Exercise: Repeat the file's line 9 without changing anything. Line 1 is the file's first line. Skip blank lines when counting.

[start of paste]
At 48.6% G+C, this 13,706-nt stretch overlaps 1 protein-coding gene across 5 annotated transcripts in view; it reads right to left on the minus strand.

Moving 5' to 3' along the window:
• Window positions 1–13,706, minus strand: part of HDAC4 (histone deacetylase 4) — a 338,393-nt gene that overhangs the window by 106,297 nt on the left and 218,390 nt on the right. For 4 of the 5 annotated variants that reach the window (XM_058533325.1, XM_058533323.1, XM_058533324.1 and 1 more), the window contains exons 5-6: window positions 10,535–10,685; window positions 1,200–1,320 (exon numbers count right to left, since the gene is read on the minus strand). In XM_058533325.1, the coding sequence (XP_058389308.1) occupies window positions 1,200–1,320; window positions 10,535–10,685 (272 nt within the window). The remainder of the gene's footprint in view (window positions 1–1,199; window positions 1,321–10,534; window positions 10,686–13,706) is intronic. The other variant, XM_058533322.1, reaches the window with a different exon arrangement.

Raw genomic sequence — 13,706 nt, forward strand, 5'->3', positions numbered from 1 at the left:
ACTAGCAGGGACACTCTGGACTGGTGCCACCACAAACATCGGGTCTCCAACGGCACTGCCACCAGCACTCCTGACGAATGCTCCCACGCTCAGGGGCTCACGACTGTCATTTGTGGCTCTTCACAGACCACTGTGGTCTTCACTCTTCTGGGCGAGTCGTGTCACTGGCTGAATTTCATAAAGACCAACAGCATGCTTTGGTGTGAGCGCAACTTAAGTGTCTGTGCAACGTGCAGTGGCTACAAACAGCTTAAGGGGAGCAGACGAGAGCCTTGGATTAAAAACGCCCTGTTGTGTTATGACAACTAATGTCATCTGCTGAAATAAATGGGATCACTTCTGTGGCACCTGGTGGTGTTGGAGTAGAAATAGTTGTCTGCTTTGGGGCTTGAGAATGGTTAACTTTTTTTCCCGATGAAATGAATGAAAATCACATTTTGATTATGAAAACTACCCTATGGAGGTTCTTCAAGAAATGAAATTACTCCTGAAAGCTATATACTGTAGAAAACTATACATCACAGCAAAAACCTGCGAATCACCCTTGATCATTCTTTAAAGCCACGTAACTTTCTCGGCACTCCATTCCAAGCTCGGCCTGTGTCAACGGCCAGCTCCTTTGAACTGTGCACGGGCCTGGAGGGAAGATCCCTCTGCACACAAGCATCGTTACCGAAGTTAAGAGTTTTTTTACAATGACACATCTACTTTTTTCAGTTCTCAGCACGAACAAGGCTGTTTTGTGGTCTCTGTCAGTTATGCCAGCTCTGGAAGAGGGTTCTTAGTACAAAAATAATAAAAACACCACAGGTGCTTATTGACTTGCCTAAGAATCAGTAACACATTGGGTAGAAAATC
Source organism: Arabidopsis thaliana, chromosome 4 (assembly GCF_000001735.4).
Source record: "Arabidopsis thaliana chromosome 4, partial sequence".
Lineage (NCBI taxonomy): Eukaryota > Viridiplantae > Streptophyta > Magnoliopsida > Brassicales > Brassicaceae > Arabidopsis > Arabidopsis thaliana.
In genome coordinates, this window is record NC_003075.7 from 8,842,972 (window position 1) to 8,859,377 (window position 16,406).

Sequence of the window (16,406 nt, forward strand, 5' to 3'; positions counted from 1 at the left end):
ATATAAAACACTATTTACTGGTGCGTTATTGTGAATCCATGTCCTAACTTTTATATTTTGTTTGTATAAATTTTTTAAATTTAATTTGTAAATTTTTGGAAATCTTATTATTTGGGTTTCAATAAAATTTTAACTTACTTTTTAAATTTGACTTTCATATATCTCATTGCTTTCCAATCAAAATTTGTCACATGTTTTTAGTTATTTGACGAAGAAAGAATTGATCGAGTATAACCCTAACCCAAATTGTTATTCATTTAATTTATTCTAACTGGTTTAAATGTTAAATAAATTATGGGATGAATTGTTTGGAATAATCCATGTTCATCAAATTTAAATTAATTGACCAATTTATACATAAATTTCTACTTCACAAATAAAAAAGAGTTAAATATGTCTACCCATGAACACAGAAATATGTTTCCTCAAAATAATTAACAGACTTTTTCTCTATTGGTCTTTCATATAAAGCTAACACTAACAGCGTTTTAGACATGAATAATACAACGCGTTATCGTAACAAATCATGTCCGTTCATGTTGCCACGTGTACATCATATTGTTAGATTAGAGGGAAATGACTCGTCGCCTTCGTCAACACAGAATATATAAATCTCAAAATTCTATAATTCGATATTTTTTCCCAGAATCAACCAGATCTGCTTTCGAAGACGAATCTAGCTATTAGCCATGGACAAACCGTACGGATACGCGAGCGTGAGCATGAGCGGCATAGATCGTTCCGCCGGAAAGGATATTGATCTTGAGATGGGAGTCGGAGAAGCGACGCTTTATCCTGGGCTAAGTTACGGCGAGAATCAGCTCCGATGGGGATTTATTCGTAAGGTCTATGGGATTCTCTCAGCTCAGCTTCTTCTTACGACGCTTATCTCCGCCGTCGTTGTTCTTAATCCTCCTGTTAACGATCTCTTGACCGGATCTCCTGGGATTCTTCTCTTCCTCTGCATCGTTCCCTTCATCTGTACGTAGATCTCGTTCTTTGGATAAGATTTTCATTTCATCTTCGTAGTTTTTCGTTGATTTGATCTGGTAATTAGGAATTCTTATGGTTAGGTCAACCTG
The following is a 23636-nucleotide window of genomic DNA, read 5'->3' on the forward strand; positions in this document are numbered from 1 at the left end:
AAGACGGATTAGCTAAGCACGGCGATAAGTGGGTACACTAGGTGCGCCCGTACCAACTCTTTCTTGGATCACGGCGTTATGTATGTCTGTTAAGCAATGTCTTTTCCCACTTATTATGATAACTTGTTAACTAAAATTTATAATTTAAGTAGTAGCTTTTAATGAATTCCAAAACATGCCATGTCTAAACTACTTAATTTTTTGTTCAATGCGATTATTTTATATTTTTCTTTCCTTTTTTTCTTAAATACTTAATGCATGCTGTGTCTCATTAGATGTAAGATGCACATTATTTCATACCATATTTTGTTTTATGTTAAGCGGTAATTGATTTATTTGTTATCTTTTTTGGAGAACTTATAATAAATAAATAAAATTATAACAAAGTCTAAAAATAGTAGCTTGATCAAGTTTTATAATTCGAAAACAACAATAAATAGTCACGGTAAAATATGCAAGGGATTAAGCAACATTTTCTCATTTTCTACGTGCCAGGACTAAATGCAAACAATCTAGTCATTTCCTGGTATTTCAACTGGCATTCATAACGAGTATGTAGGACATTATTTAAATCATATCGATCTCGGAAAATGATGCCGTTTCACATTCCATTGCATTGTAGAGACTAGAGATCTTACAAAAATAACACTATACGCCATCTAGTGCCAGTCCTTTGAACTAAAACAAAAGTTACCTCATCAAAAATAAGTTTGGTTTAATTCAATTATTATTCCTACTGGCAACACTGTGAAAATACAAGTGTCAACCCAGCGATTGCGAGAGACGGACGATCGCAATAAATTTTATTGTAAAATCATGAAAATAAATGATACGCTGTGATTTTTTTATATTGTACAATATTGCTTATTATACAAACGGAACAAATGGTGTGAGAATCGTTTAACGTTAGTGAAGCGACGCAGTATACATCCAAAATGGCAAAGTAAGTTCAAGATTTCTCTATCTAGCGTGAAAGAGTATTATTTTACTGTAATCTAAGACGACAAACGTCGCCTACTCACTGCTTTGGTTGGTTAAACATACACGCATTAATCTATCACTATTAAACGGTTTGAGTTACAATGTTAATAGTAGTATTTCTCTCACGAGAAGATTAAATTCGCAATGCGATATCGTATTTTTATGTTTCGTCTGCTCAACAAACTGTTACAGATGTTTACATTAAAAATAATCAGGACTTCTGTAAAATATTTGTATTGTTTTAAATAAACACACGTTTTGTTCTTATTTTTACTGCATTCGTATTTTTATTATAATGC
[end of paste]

In genome coordinates, this window is record NC_003075.7 from 8,842,972 (window position 1) to 8,859,377 (window position 16,406).